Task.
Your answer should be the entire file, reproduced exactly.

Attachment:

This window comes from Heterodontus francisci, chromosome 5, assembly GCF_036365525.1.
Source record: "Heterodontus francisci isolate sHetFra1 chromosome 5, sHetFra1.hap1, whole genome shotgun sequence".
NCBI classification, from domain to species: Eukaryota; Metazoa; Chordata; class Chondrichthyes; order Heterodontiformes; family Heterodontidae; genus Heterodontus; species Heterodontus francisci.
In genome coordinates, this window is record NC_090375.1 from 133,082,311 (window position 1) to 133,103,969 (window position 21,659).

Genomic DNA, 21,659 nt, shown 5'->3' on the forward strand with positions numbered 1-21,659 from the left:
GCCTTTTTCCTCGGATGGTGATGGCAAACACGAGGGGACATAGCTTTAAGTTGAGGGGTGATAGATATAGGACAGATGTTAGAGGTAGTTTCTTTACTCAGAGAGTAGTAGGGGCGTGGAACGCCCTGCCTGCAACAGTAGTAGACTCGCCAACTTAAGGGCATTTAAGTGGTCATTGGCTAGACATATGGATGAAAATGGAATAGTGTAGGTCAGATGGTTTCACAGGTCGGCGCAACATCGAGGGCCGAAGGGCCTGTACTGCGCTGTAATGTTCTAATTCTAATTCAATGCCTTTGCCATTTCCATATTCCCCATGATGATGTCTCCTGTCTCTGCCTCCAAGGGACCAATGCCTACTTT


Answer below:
This window comes from Heterodontus francisci, chromosome 5, assembly GCF_036365525.1.
Source record: "Heterodontus francisci isolate sHetFra1 chromosome 5, sHetFra1.hap1, whole genome shotgun sequence".
NCBI classification, from domain to species: Eukaryota; Metazoa; Chordata; class Chondrichthyes; order Heterodontiformes; family Heterodontidae; genus Heterodontus; species Heterodontus francisci.
In genome coordinates, this window is record NC_090375.1 from 133,082,311 (window position 1) to 133,103,969 (window position 21,659).

Genomic DNA, 21,659 nt, shown 5'->3' on the forward strand with positions numbered 1-21,659 from the left:
GCCTTTTTCCTCGGATGGTGATGGCAAACACGAGGGGACATAGCTTTAAGTTGAGGGGTGATAGATATAGGACAGATGTTAGAGGTAGTTTCTTTACTCAGAGAGTAGTAGGGGCGTGGAACGCCCTGCCTGCAACAGTAGTAGACTCGCCAACTTAAGGGCATTTAAGTGGTCATTGGCTAGACATATGGATGAAAATGGAATAGTGTAGGTCAGATGGTTTCACAGGTCGGCGCAACATCGAGGGCCGAAGGGCCTGTACTGCGCTGTAATGTTCTAATTCTAATTCAATGCCTTTGCCATTTCCATATTCCCCATGATGATGTCTCCTGTCTCTGCCTCCAAGGGACCAATGCCTACTTT